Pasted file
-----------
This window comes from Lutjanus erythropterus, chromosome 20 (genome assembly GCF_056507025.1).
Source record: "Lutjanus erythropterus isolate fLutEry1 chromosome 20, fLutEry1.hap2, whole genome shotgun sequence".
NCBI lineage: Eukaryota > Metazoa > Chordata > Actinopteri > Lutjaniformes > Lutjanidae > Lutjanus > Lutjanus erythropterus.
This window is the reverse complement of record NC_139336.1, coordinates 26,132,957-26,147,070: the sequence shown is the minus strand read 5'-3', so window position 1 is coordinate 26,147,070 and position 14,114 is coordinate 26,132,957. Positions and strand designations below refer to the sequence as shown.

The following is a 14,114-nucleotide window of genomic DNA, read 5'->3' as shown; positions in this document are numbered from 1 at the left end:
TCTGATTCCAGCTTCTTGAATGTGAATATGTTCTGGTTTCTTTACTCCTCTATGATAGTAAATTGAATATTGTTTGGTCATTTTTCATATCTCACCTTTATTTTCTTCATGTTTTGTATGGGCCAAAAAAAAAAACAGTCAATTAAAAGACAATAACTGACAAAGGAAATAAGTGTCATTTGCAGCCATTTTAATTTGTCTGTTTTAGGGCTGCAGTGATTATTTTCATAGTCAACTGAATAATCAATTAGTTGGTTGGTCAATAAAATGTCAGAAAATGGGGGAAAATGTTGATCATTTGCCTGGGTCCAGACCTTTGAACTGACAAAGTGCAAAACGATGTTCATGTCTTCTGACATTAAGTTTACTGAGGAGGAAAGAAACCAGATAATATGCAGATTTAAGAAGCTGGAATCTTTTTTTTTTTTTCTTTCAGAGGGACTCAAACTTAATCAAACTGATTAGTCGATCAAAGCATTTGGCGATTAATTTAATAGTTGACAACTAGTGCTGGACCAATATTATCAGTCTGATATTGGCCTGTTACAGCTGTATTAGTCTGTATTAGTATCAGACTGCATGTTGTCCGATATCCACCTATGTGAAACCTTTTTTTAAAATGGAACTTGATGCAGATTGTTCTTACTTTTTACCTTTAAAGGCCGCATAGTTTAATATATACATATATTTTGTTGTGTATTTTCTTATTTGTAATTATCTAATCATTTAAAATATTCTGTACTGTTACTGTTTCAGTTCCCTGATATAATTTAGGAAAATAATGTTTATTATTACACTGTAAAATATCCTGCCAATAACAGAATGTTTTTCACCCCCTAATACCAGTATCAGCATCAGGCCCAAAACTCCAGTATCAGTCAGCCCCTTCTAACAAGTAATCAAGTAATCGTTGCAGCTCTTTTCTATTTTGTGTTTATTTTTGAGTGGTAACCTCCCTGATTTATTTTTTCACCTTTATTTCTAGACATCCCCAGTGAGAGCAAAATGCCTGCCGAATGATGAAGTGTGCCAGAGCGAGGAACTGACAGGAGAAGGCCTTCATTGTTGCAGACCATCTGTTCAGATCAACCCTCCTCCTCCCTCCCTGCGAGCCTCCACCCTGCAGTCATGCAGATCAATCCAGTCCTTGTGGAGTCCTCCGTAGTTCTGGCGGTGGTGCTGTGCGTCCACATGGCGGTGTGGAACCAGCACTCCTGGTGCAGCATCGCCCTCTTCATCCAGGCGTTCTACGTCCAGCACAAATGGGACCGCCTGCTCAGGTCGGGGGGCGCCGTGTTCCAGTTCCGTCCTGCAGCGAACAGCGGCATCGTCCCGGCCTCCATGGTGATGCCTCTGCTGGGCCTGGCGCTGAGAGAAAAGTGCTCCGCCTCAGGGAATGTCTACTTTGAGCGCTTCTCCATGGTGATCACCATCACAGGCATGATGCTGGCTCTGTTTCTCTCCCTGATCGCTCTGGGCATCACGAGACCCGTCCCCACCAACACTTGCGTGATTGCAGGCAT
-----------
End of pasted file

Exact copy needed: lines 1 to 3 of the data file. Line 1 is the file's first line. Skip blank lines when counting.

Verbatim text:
This window comes from Lutjanus erythropterus, chromosome 20 (genome assembly GCF_056507025.1).
Source record: "Lutjanus erythropterus isolate fLutEry1 chromosome 20, fLutEry1.hap2, whole genome shotgun sequence".
NCBI lineage: Eukaryota > Metazoa > Chordata > Actinopteri > Lutjaniformes > Lutjanidae > Lutjanus > Lutjanus erythropterus.